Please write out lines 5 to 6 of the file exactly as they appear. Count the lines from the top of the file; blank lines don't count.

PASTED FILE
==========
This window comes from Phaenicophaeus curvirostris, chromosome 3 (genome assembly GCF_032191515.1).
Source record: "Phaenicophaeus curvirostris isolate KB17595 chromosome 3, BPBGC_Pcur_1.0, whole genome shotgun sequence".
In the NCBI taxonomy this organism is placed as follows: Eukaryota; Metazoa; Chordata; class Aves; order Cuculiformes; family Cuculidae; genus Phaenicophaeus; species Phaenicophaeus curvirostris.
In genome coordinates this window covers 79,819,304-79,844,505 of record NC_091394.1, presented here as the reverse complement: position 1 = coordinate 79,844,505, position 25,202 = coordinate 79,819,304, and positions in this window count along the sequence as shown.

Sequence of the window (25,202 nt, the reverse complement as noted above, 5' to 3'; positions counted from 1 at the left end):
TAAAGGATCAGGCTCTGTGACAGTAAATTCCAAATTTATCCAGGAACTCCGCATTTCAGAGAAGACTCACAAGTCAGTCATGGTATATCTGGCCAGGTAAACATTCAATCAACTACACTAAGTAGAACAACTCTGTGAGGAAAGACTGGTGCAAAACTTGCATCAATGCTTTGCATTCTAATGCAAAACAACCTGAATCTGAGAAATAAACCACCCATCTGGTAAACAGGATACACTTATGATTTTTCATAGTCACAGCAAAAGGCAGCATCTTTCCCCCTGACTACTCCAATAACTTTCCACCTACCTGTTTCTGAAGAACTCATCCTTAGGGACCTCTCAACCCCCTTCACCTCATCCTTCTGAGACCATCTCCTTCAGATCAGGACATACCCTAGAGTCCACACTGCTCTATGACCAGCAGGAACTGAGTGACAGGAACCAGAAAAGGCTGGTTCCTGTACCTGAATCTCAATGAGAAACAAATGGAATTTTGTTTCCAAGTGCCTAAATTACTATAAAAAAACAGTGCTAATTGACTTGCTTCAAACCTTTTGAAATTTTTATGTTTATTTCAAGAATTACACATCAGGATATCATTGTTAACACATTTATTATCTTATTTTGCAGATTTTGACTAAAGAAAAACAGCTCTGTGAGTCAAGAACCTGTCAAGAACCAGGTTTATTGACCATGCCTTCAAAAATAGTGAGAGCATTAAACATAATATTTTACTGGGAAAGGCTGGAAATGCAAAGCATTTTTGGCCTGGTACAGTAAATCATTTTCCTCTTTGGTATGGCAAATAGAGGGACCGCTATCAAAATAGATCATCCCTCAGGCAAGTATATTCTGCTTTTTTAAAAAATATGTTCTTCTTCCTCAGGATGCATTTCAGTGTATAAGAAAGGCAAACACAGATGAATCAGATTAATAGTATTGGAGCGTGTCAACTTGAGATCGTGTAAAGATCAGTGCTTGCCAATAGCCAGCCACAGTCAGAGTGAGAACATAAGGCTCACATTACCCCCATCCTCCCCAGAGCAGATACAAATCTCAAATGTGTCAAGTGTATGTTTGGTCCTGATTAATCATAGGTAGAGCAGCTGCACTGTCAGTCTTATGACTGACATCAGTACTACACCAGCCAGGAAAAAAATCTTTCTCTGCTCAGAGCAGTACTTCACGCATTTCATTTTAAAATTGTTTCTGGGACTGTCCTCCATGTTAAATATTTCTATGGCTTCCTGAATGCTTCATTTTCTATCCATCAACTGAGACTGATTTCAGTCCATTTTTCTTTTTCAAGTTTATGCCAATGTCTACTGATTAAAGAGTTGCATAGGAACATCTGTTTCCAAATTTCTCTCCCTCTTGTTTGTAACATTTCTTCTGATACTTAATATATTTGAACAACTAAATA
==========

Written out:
Sequence of the window (25,202 nt, the reverse complement as noted above, 5' to 3'; positions counted from 1 at the left end):
TAAAGGATCAGGCTCTGTGACAGTAAATTCCAAATTTATCCAGGAACTCCGCATTTCAGAGAAGACTCACAAGTCAGTCATGGTATATCTGGCCAGGTAAACATTCAATCAACTACACTAAGTAGAACAACTCTGTGAGGAAAGACTGGTGCAAAACTTGCATCAATGCTTTGCATTCTAATGCAAAACAACCTGAATCTGAGAAATAAACCACCCATCTGGTAAACAGGATACACTTATGATTTTTCATAGTCACAGCAAAAGGCAGCATCTTTCCCCCTGACTACTCCAATAACTTTCCACCTACCTGTTTCTGAAGAACTCATCCTTAGGGACCTCTCAACCCCCTTCACCTCATCCTTCTGAGACCATCTCCTTCAGATCAGGACATACCCTAGAGTCCACACTGCTCTATGACCAGCAGGAACTGAGTGACAGGAACCAGAAAAGGCTGGTTCCTGTACCTGAATCTCAATGAGAAACAAATGGAATTTTGTTTCCAAGTGCCTAAATTACTATAAAAAAACAGTGCTAATTGACTTGCTTCAAACCTTTTGAAATTTTTATGTTTATTTCAAGAATTACACATCAGGATATCATTGTTAACACATTTATTATCTTATTTTGCAGATTTTGACTAAAGAAAAACAGCTCTGTGAGTCAAGAACCTGTCAAGAACCAGGTTTATTGACCATGCCTTCAAAAATAGTGAGAGCATTAAACATAATATTTTACTGGGAAAGGCTGGAAATGCAAAGCATTTTTGGCCTGGTACAGTAAATCATTTTCCTCTTTGGTATGGCAAATAGAGGGACCGCTATCAAAATAGATCATCCCTCAGGCAAGTATATTCTGCTTTTTTAAAAAATATGTTCTTCTTCCTCAGGATGCATTTCAGTGTATAAGAAAGGCAAACACAGATGAATCAGATTAATAGTATTGGAGCGTGTCAACTTGAGATCGTGTAAAGATCAGTGCTTGCCAATAGCCAGCCACAGTCAGAGTGAGAACATAAGGCTCACATTACCCCCATCCTCCCCAGAGCAGATACAAATCTCAAATGTGTCAAGTGTATGTTTGGTCCTGATTAATCATAGGTAGAGCAGCTGCACTGTCAGTCTTATGACTGACATCAGTACTACACCAGCCAGGAAAAAAATCTTTCTCTGCTCAGAGCAGTACTTCACGCATTTCATTTTAAAATTGTTTCTGGGACTGTCCTCCATGTTAAATATTTCTATGGCTTCCTGAATGCTTCATTTTCTATCCATCAACTGAGACTGATTTCAGTCCATTTTTCTTTTTCAAGTTTATGCCAATGTCTACTGATTAAAGAGTTGCATAGGAACATCTGTTTCCAAATTTCTCTCCCTCTTGTTTGTAACATTTCTTCTGATACTTAATATATTTGAACAACTAAATA